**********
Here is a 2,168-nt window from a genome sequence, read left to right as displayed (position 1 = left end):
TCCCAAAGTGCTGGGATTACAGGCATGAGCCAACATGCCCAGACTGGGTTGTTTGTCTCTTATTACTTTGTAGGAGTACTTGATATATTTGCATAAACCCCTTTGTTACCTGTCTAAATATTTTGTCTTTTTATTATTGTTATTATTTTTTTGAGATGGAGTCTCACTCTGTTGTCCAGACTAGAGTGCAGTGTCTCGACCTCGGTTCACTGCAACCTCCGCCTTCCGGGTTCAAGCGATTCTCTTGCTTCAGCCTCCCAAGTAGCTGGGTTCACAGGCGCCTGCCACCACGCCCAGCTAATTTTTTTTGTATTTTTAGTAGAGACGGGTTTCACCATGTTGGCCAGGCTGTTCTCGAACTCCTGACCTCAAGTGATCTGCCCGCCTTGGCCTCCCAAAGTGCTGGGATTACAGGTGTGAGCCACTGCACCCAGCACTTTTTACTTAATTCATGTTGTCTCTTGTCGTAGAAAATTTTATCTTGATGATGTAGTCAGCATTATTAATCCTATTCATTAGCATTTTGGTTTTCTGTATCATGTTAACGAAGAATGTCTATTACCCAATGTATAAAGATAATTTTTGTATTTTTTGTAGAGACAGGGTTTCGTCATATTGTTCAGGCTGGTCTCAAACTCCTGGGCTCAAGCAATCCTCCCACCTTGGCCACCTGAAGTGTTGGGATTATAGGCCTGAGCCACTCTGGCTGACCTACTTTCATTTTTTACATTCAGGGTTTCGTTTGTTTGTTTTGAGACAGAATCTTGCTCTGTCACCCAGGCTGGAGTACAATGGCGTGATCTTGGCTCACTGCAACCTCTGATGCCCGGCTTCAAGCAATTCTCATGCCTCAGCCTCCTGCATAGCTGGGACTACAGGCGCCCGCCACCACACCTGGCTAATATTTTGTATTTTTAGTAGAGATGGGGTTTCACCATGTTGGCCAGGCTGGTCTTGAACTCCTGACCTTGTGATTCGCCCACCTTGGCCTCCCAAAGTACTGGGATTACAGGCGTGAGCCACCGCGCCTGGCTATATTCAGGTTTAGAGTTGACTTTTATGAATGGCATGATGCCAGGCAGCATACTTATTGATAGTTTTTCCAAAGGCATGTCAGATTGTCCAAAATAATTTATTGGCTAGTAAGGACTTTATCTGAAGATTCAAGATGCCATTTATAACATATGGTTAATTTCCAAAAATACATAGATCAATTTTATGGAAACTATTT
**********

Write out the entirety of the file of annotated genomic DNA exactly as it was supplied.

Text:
Here is a 2,168-nt window from a genome sequence, read left to right as displayed (position 1 = left end):
TCCCAAAGTGCTGGGATTACAGGCATGAGCCAACATGCCCAGACTGGGTTGTTTGTCTCTTATTACTTTGTAGGAGTACTTGATATATTTGCATAAACCCCTTTGTTACCTGTCTAAATATTTTGTCTTTTTATTATTGTTATTATTTTTTTGAGATGGAGTCTCACTCTGTTGTCCAGACTAGAGTGCAGTGTCTCGACCTCGGTTCACTGCAACCTCCGCCTTCCGGGTTCAAGCGATTCTCTTGCTTCAGCCTCCCAAGTAGCTGGGTTCACAGGCGCCTGCCACCACGCCCAGCTAATTTTTTTTGTATTTTTAGTAGAGACGGGTTTCACCATGTTGGCCAGGCTGTTCTCGAACTCCTGACCTCAAGTGATCTGCCCGCCTTGGCCTCCCAAAGTGCTGGGATTACAGGTGTGAGCCACTGCACCCAGCACTTTTTACTTAATTCATGTTGTCTCTTGTCGTAGAAAATTTTATCTTGATGATGTAGTCAGCATTATTAATCCTATTCATTAGCATTTTGGTTTTCTGTATCATGTTAACGAAGAATGTCTATTACCCAATGTATAAAGATAATTTTTGTATTTTTTGTAGAGACAGGGTTTCGTCATATTGTTCAGGCTGGTCTCAAACTCCTGGGCTCAAGCAATCCTCCCACCTTGGCCACCTGAAGTGTTGGGATTATAGGCCTGAGCCACTCTGGCTGACCTACTTTCATTTTTTACATTCAGGGTTTCGTTTGTTTGTTTTGAGACAGAATCTTGCTCTGTCACCCAGGCTGGAGTACAATGGCGTGATCTTGGCTCACTGCAACCTCTGATGCCCGGCTTCAAGCAATTCTCATGCCTCAGCCTCCTGCATAGCTGGGACTACAGGCGCCCGCCACCACACCTGGCTAATATTTTGTATTTTTAGTAGAGATGGGGTTTCACCATGTTGGCCAGGCTGGTCTTGAACTCCTGACCTTGTGATTCGCCCACCTTGGCCTCCCAAAGTACTGGGATTACAGGCGTGAGCCACCGCGCCTGGCTATATTCAGGTTTAGAGTTGACTTTTATGAATGGCATGATGCCAGGCAGCATACTTATTGATAGTTTTTCCAAAGGCATGTCAGATTGTCCAAAATAATTTATTGGCTAGTAAGGACTTTATCTGAAGATTCAAGATGCCATTTATAACATATGGTTAATTTCCAAAAATACATAGATCAATTTTATGGAAACTATTT